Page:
When is the Best Time to Travel to Denmark?
Denmark has a very pleasant climate, more so than the other Scandinavian countries, due to the influences of the Gulf Stream. Since the country borders the North Sea, the water has a big influence on the weather. Despite the fact that the temperatures are never too extreme, there are four different seasons. See below for what to expect during each one.
- Spring (March – June) Temperatures range from the mid-30°s (in March) to the low-50°s (May), so it’s best to pack warm clothing. And since Denmark is on the sea, expect humidity and rain which often falls in the form of short, but heavy, showers. You can experience all four seasons in one day during the Spring time in Denmark.
- Summer (July – August) Summer in the Denmark is all about being outside. The high temperature in July is 77°F and this is when most residents take vacation, so expect to see a lot of locals out and about. The calendar is packed with festivals and events, so there’s never a shortage of things to do. It can rain at any time in Denmark, and sea temperatures never gets above 66°F.
- Autumn (September – November) By the time the last of the summer tourists leave, the country is awash in beautiful fall colors. The average high temperature starts out at 60°F in September and is down to 43°F by November. We recommend visiting the Denmark in in late September early October if seeing nice fall foliage is important to you!
- Winter (December – February) If you’re looking to pay less for accommodations and have the museums to yourself, winter is a great time to visit Denmark. But bring boots because the average temperature in January is 32°F, and snow can be expected. One of the most popular hobbies among locals is ice skiing down the brand new ski slope/power plant in Copenhagen.
Sustainability – How do you turn a zero emissions garbage burning power plant into something beautiful? By turning it into a year round ski slope of course! Perhaps we should come to expect these types of innovations from the country that brought us the Lego. Aiming to be the world’s first carbon neutral city, Copenhagen is well on it’s way. Copenhagen is one of the best examples of what a city can be like when you design it for people, instead of for cars. Take a stroll down Nyhavn crossing over the ‘kissing bridge’, walking past the world’s best restaurant Noma, on your way to the Papier islands street food scene and you won’t encounter a single car. You’ll have to watch out for cruising bicycles and the jumping children on the random public sidewalk trampoline park of course. Then there’s Freetown Christiania, the district known as ‘the social experiment’ by locals. The community of squatters housed in the cities former barracks has lived more or less outside of the government since 1971. A fascinating mix of the fringes of society is on display in this makeshift village, which has also managed to turn itself into the 4th most visited tourist attraction in the city.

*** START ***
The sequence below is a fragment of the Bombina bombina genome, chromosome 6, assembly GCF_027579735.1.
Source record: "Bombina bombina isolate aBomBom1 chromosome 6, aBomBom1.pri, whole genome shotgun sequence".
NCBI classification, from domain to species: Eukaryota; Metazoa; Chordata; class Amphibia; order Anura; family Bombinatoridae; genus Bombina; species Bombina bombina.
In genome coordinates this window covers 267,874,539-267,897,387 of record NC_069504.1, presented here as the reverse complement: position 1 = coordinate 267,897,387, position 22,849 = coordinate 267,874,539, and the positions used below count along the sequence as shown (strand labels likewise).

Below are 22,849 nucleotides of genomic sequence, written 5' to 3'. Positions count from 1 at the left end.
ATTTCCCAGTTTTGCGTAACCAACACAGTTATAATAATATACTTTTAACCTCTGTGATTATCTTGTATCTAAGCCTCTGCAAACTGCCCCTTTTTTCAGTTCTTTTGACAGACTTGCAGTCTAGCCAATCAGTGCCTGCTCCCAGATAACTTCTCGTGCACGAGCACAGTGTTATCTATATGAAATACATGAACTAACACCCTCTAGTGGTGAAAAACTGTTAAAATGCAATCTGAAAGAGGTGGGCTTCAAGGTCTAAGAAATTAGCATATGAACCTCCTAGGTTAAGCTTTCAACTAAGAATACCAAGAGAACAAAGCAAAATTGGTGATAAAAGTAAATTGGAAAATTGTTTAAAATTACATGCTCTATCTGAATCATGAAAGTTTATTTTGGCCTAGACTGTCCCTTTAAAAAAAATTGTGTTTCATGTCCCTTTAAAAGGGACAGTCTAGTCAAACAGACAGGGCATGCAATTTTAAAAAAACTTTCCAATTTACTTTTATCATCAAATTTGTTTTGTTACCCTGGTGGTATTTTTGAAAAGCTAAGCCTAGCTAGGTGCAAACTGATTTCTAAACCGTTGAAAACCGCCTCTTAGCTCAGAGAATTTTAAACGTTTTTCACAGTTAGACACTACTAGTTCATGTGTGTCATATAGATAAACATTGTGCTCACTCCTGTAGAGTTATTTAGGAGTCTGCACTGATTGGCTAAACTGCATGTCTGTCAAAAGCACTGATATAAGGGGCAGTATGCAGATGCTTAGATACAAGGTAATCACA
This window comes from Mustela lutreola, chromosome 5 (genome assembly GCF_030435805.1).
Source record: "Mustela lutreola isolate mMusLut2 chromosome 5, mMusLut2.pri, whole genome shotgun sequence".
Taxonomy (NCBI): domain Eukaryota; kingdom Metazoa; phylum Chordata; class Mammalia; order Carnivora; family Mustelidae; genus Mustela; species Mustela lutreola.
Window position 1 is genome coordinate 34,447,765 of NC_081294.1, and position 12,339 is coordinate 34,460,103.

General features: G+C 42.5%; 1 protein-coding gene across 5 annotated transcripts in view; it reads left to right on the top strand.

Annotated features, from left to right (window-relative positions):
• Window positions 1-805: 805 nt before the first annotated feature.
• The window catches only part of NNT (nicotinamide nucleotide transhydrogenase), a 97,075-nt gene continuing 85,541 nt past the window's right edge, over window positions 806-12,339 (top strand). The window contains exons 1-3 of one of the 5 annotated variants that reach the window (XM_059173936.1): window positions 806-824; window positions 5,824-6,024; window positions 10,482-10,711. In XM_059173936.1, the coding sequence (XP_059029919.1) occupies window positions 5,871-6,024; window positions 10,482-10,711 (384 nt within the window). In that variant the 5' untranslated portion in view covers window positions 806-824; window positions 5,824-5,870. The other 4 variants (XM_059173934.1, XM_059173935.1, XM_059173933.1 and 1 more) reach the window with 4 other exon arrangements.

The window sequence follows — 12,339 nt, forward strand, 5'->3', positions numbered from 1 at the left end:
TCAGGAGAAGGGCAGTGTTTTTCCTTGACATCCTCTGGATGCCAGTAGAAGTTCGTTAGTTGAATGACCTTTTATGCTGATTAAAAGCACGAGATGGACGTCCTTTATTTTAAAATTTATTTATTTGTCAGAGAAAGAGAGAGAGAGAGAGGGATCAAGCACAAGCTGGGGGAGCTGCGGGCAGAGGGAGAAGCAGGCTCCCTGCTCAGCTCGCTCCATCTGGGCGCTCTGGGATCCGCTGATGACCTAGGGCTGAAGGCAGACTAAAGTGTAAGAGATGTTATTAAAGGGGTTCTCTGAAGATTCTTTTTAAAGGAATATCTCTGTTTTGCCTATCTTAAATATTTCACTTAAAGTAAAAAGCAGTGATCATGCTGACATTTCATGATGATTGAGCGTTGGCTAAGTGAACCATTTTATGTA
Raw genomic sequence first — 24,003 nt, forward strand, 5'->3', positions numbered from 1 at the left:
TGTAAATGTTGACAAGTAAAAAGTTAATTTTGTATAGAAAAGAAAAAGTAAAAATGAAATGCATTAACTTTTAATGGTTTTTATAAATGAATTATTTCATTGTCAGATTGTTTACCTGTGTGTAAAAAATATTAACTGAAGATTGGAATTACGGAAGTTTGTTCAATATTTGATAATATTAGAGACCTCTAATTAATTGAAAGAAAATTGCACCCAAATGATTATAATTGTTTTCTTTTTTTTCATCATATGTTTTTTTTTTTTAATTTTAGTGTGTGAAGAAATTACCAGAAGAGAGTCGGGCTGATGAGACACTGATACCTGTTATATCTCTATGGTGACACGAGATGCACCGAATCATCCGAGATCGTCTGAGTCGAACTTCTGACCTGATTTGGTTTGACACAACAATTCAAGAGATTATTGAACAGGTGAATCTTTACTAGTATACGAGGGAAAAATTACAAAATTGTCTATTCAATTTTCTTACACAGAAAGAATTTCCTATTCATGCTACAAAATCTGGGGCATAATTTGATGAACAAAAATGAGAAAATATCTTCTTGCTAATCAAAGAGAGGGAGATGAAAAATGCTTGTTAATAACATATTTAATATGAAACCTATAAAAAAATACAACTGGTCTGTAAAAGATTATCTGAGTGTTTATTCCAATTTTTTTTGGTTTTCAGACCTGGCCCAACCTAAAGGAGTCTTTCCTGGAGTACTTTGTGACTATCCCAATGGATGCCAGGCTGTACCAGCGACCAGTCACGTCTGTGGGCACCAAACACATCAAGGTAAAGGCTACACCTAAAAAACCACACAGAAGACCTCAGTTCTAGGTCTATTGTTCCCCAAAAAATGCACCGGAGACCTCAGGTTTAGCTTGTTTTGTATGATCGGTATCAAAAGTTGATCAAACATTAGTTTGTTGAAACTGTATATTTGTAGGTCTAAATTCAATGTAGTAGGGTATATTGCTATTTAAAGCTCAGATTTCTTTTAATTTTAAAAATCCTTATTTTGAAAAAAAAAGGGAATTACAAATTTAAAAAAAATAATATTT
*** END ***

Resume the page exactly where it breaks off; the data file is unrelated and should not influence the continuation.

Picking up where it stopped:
Hygge – It’s easy to feel like you’re in one of Hans Christian Andersen’s fabled fairytales while travelling in Denmark. After being whisked away to some of Europe’s most spectacular castles and it’s world class restaurants culture, you too might feel like the storied Princess and the Pea (Only with a softer mattress). Gone are the days of the pillaging Vikings who’ve now been replaced by a kinder, gentler folk who tend prefer all things Hygge. This Danish philosophy of enjoying the pleasure of the little things in life tends to rub off on its visitors. No matter what the weather, the Danes love to be outdoors. Walk by any bakery or café in the morning, and you might be surprised to see several strollers with sleeping babies left unattended. From birth children are put outside even in sub-zero temperatures; ask any Scandinavian and they’ll tell you, ‘Everyone knows that outdoor babies sleep.’ If you’ve ever wondered how the seemingly coldest countries always make it to the top of the ‘World Happiest Report’ each year, maybe now you know. They get outside!